Kieren's story

At weekends and holidays Kieren would stand alone and watch as the parents arrived to take their kids home. Having to watch his friends run into the arms of their families while he remained behind was, Kieren said, one the cruelest things about life on the Aboriginal mission.

He was made a ward of the State of Western Australia in the mid-1960s when he was just one year old. This meant that his parents had no rights over him and his care was given over exclusively to the missionaries of the Church of Christ. They cut him off from his people, culture and language, something which saddens and angers Kieren to this day.

Still, he found that the mission provided him with ‘a good life’. Most of the time. There was one major exception. One moment of ‘terror’.

At 17, Kieren had been given the opportunity to study at a college that was located many kilometres from the mission. He was making plans to catch the bus when the Church’s Indigenous Liaison Officer, Matthew Thompson offered him a lift. Somehow, Thompson knew of Kieren’s plans.

‘He must have saw my records and worked out where I was going. He probably pre-meditated what he done.’

By this time, Kieren had heard the rumours about Thompson, who had a reputation among the boys for being a paedophile. But Kieren’s better judgment was shouted down by the prospect of a free ride in a ‘flash’ car and by the man’s non-threatening demeanour.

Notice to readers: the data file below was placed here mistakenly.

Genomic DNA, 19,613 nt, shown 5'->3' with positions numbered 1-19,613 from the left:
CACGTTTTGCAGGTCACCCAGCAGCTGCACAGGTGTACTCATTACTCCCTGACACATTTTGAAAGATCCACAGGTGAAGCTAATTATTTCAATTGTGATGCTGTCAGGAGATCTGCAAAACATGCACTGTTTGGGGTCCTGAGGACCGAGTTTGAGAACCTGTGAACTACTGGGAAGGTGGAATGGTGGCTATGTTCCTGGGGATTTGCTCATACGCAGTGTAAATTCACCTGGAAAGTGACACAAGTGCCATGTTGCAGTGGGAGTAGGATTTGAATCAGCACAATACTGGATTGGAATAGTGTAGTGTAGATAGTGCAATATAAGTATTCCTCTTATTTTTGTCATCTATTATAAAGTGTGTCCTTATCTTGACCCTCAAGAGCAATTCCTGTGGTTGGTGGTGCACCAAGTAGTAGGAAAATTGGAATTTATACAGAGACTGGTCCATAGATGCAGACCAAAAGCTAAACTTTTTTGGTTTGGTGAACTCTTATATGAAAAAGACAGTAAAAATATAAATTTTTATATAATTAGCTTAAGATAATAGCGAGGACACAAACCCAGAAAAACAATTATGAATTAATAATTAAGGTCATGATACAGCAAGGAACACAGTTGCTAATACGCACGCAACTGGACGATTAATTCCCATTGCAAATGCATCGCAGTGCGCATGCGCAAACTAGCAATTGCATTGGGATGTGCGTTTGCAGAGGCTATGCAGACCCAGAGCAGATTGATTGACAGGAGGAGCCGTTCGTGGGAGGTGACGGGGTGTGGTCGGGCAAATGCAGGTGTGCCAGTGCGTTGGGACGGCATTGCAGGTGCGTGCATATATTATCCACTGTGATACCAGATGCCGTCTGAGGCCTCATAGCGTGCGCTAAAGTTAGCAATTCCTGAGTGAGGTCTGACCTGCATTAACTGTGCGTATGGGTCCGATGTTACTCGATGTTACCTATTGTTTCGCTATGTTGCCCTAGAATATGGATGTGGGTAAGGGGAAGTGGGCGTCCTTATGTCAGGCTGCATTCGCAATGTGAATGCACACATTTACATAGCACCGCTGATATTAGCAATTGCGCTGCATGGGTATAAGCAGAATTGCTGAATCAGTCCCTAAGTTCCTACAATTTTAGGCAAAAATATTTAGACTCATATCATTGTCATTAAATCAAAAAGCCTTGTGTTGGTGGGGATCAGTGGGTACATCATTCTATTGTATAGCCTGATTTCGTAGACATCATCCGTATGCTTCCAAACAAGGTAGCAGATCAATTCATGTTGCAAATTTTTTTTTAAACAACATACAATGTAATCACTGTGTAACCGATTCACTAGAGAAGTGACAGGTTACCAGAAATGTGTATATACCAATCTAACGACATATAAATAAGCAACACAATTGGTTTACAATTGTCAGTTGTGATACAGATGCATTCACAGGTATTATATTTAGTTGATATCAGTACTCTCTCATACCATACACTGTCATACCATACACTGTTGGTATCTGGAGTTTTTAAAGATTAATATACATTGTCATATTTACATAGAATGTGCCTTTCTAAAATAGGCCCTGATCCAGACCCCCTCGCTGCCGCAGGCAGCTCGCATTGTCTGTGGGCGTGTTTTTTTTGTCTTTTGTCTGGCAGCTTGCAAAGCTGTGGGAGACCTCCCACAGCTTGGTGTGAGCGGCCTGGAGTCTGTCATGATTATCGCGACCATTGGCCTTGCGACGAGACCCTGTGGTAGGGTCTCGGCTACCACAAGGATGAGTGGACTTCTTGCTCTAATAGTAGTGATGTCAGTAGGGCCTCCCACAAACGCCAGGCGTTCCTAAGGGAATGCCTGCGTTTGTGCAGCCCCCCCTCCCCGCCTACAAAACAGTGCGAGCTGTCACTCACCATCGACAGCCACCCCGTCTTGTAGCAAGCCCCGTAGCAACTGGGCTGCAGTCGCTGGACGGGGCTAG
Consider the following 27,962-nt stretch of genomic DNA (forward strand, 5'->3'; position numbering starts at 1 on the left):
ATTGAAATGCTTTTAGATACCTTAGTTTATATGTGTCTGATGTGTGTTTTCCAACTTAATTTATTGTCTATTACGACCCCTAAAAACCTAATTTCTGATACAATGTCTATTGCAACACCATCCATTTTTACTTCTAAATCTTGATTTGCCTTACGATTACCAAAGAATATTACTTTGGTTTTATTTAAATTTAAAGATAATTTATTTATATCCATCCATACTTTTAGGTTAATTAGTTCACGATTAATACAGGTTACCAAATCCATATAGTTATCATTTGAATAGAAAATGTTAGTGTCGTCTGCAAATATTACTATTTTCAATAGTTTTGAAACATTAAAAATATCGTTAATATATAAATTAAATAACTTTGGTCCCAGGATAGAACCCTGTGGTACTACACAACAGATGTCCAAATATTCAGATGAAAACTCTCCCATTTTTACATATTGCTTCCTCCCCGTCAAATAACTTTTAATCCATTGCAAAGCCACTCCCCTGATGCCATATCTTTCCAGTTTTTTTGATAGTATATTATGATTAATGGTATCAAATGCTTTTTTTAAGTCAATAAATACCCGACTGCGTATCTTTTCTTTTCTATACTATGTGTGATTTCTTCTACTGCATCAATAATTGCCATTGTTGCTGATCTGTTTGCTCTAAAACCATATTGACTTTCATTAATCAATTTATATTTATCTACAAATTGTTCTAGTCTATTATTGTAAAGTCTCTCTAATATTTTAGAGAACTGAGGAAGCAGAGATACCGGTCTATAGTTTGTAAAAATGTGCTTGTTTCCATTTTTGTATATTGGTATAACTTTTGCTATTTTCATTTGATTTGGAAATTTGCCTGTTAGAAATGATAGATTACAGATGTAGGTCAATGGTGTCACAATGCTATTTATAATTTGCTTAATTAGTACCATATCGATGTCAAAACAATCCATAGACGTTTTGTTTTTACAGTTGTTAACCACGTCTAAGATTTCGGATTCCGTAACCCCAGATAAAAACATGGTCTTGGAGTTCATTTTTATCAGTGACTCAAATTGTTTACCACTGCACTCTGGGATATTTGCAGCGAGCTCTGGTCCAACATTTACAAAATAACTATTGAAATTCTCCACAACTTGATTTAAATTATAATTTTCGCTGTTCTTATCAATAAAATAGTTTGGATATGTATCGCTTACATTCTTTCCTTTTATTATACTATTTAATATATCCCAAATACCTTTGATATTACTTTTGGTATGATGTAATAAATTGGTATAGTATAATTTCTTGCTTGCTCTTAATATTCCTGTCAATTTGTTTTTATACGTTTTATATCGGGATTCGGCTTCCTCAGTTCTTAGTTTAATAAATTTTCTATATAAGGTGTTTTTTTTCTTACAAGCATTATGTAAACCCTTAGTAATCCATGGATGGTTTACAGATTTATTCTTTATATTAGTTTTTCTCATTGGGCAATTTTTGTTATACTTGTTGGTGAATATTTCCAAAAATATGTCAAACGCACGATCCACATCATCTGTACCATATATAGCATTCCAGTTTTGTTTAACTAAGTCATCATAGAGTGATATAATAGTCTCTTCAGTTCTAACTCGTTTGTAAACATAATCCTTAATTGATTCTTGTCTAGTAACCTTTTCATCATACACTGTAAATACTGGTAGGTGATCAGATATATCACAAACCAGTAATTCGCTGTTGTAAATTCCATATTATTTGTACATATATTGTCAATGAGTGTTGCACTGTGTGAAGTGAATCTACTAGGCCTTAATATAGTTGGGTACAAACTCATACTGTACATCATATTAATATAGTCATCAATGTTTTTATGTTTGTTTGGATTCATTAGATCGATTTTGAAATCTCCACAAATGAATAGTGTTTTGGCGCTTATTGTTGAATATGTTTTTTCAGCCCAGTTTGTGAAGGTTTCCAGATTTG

‘He was that sort of fella. Happy go-lucky, sort of jokey. He knew how to joke with a blackfella.’

It was a long journey so Thompson and Kieren stopped in a small town. After meeting with some friends they spent the night in a caravan.

‘We had a horrible night in the caravan. It was horrible. He more or less raped me. I was hopeless. I was a young fella. I was big enough to belt him but I just couldn’t do it. I was just jammed in that sort of position. He just had it on me. Crushed me. Crushed my spirit …

‘The sad fact too, the people we were with, they knew what he was like. They didn’t protect me. I went to theirs next morning for breakfast and they couldn’t look at me. They knew.’

After that night, there was no further abuse. Kieren didn’t report Thompson and tried to get on with his life. He was filled with a determination to succeed, and as a result excelled at school, becoming the year’s top sportsman.

Decades passed. Kieren married and had kids. He never mentioned the abuse to them or anyone else. Then one day, in his 40s, he was talking with a friend when the story just ‘popped out’.

After that, Kieren mentioned the abuse to another friend who encouraged him to go to police. Kieren thought about it but decided against the idea. ‘It happened that long ago’, he said.

More recently Kieren engaged a lawyer to put his case to the Church of Christ. So far negotiations have gone well and he’s expecting the Church to make an offer of compensation sometime soon.

In the meantime, Kieren is hoping to get some counselling as the latest step in a life-long struggle to heal himself.

‘Some people can’t get over it, you know. And at least I attempted to. And I think I like that: attempting, still trying to get one over it rather than that getting over me.’

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